The articles are listed in chronological order and where I have made observations in them, they are labeled "comments":
Whatever one can say about these rankings, one way or another, both universities rank in the top 2 percent as party schools. And it seems likely a party school label or high liquor consumption label is going to attract students with lower moral standards or future substance abuse problems looking for a congenial university (among of course many fine students). And these students are going to go on into their respective university's law schools, among other places. Thus Florida's 2 oldest large public universities with law schools may be attracting a higher percentage of such students into their law schools than other states, regardless of the quality of education they may receive once they get to the law schools.
McHugh was using training seminar funds inappropriately. Tinsley said he turned it over to FSU's auditors, who investigated. The auditors found the center's financial books in disarray. Files on paid and unpaid invoices were incomplete, documents were missing, money hadn't been deposited.
Law student Elizabeth Lamb, a retired doctor who returned to school last fall, spent just five days in McHugh's class before deciding she had had enough. She says that McHugh called on her at the start of class every day and kept peppering her with questions, so that she remained standing for the entire 55-minute class.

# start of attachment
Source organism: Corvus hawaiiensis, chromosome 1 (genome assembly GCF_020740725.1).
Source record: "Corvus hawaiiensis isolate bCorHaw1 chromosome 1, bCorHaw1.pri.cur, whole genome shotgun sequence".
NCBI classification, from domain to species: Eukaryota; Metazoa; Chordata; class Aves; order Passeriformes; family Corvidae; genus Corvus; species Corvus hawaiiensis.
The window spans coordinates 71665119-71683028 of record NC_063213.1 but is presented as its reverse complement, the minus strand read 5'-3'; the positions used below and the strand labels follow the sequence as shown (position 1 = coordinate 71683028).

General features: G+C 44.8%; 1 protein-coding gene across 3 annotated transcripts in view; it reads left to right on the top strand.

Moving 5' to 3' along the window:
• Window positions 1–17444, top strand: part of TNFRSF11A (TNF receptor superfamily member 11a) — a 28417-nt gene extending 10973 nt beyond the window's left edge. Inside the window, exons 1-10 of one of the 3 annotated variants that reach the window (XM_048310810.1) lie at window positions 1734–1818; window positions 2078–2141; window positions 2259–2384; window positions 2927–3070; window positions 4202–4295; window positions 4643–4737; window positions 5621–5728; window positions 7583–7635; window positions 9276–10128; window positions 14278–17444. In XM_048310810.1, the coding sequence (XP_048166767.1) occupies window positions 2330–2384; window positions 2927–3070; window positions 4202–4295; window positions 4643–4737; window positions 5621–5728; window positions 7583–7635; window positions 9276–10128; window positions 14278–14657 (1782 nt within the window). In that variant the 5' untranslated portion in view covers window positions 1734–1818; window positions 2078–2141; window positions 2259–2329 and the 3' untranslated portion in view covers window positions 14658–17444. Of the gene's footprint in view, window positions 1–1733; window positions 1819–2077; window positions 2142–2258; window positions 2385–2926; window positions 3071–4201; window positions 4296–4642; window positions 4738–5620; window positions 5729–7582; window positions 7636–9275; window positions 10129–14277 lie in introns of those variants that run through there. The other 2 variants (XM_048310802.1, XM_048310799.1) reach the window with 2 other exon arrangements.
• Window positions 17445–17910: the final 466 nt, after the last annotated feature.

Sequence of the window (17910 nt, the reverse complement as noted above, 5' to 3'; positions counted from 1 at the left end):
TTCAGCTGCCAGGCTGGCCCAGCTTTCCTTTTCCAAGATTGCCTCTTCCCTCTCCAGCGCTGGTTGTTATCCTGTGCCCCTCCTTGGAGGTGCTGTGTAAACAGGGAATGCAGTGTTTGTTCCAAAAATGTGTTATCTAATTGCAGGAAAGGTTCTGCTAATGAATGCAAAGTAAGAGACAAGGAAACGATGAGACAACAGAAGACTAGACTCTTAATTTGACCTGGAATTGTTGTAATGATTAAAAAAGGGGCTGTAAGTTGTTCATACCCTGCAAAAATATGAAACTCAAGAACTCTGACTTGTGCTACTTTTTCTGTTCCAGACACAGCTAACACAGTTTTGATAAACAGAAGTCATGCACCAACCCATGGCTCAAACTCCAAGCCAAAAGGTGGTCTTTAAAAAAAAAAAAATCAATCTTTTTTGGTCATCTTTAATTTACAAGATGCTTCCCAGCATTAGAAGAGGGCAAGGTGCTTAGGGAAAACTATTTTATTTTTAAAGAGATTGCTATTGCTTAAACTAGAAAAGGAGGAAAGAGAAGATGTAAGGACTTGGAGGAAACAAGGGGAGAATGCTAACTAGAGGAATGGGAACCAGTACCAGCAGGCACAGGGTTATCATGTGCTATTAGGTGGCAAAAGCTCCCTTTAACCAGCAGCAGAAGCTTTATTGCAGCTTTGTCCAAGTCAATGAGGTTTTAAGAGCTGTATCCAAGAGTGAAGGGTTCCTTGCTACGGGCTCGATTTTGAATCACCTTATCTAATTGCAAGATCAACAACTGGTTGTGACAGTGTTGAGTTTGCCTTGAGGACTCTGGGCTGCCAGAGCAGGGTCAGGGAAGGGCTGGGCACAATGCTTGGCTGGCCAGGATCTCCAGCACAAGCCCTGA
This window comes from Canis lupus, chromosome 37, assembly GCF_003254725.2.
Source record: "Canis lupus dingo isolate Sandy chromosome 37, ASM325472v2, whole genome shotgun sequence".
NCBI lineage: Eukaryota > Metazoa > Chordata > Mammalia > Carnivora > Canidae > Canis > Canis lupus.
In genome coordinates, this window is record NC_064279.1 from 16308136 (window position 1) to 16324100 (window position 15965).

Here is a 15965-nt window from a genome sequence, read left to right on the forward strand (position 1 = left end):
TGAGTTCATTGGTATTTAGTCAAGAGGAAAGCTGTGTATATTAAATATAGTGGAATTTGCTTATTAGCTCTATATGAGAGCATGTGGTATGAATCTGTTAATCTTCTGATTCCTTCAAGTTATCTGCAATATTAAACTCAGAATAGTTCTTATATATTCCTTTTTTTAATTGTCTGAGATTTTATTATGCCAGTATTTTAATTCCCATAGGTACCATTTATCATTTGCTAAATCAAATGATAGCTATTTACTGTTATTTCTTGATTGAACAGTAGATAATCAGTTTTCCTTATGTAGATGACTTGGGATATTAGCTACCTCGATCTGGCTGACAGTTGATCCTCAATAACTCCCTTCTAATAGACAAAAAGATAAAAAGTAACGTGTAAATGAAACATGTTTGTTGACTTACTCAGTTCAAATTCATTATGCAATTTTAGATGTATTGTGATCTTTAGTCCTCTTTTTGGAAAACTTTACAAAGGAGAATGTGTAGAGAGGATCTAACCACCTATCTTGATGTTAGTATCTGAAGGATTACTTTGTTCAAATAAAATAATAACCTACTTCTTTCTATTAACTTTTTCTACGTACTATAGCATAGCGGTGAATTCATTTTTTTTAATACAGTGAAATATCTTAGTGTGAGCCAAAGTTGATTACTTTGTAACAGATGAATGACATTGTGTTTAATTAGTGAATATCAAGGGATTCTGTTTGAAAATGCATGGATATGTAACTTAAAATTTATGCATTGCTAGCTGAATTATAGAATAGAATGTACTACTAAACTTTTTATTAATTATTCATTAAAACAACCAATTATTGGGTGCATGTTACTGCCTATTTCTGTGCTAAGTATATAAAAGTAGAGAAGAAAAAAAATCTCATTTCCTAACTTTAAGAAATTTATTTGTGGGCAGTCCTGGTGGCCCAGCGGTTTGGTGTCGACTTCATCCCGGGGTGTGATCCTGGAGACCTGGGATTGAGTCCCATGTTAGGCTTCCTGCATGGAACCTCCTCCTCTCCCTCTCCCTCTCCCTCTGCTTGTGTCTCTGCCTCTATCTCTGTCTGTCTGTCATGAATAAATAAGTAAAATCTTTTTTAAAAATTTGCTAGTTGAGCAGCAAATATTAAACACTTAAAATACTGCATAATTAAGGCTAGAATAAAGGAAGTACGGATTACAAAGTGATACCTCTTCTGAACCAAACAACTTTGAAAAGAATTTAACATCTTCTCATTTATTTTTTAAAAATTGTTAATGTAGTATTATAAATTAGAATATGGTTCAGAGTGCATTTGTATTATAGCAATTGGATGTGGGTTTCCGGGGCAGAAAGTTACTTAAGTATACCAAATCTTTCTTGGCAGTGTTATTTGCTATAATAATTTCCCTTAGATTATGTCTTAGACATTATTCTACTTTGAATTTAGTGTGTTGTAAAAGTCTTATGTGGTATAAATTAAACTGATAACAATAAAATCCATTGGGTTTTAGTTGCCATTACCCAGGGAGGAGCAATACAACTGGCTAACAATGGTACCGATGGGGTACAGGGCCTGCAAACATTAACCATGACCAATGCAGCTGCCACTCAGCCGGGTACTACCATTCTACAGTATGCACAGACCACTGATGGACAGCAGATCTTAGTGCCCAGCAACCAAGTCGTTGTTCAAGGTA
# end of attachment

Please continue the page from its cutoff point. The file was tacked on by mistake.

But what really angered Adams was the university's lack of response. She originally filed her complaint with then Associate-Dean Donna Christie in May 1997. Four months later, after she'd heard nothing, she inquired about it. Law professor Jeffrey Stempel, who had taken Christie's place, had no record of the complaint.
After he uttered some kind of crude remark, she recalls, McHugh told the class that anyone who was offended could report "this sexual harassment" to the dean. "You just go out this door here, turn to the right and go up the stairs and down the hall to the dean's office," Miller recalls him saying. "But on your way there, I want you to note that there is a worn place in the carpet where students before you have gone to report me, and nothing has ever happened to me."
Indeed, there's little to suggest that anything will happen to McHugh. As recently as last week, FSU President Sandy D'Alemberte and acting Dean Don Weidner -- who between them have served as law school dean for 10 of the past 14 years -- said there was no need to explain why no previous disciplinary action had been taken against McHugh. "No facts came to my attention on anything relating to his performance in the classroom that would justify his dismissal," said D'Alemberte, whose only official action against McHugh prior to the suspension was a warning letter in 1997.
McHugh's complaint, filed with the state Commission on Human Relations, came as he and the university were negotiating a response to a complaint by law student Candace Kollas, who charged he made sexist and racist comments in his contracts class.
McHugh's strategy may well have worked."